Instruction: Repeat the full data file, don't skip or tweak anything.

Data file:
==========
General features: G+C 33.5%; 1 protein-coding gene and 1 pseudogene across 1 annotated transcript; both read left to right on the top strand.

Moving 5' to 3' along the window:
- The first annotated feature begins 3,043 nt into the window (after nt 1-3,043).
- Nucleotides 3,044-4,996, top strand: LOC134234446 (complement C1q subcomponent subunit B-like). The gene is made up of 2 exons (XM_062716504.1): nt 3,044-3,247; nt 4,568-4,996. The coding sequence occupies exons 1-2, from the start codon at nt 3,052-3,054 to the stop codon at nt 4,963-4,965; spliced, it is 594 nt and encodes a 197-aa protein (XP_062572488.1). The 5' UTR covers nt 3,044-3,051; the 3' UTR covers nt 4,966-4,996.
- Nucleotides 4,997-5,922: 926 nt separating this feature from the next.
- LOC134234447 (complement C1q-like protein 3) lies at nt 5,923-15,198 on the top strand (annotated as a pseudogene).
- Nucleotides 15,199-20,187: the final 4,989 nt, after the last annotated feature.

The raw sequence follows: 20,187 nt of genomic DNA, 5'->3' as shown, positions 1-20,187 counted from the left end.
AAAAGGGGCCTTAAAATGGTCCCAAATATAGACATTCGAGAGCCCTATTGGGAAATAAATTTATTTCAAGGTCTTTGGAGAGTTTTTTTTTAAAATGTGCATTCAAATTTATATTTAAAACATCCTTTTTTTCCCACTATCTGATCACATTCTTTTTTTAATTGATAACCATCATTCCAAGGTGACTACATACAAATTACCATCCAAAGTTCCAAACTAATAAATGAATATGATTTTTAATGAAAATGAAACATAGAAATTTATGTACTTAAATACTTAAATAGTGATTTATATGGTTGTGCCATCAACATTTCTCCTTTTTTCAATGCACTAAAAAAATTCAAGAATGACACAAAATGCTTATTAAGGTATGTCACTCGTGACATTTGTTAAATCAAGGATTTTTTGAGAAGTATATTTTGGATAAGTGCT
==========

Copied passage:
General features: G+C 33.5%; 1 protein-coding gene and 1 pseudogene across 1 annotated transcript; both read left to right on the top strand.

Moving 5' to 3' along the window:
- The first annotated feature begins 3,043 nt into the window (after nt 1-3,043).
- Nucleotides 3,044-4,996, top strand: LOC134234446 (complement C1q subcomponent subunit B-like). The gene is made up of 2 exons (XM_062716504.1): nt 3,044-3,247; nt 4,568-4,996. The coding sequence occupies exons 1-2, from the start codon at nt 3,052-3,054 to the stop codon at nt 4,963-4,965; spliced, it is 594 nt and encodes a 197-aa protein (XP_062572488.1). The 5' UTR covers nt 3,044-3,051; the 3' UTR covers nt 4,966-4,996.
- Nucleotides 4,997-5,922: 926 nt separating this feature from the next.
- LOC134234447 (complement C1q-like protein 3) lies at nt 5,923-15,198 on the top strand (annotated as a pseudogene).
- Nucleotides 15,199-20,187: the final 4,989 nt, after the last annotated feature.

The raw sequence follows: 20,187 nt of genomic DNA, 5'->3' as shown, positions 1-20,187 counted from the left end.
AAAAGGGGCCTTAAAATGGTCCCAAATATAGACATTCGAGAGCCCTATTGGGAAATAAATTTATTTCAAGGTCTTTGGAGAGTTTTTTTTTAAAATGTGCATTCAAATTTATATTTAAAACATCCTTTTTTTCCCACTATCTGATCACATTCTTTTTTTAATTGATAACCATCATTCCAAGGTGACTACATACAAATTACCATCCAAAGTTCCAAACTAATAAATGAATATGATTTTTAATGAAAATGAAACATAGAAATTTATGTACTTAAATACTTAAATAGTGATTTATATGGTTGTGCCATCAACATTTCTCCTTTTTTCAATGCACTAAAAAAATTCAAGAATGACACAAAATGCTTATTAAGGTATGTCACTCGTGACATTTGTTAAATCAAGGATTTTTTGAGAAGTATATTTTGGATAAGTGCT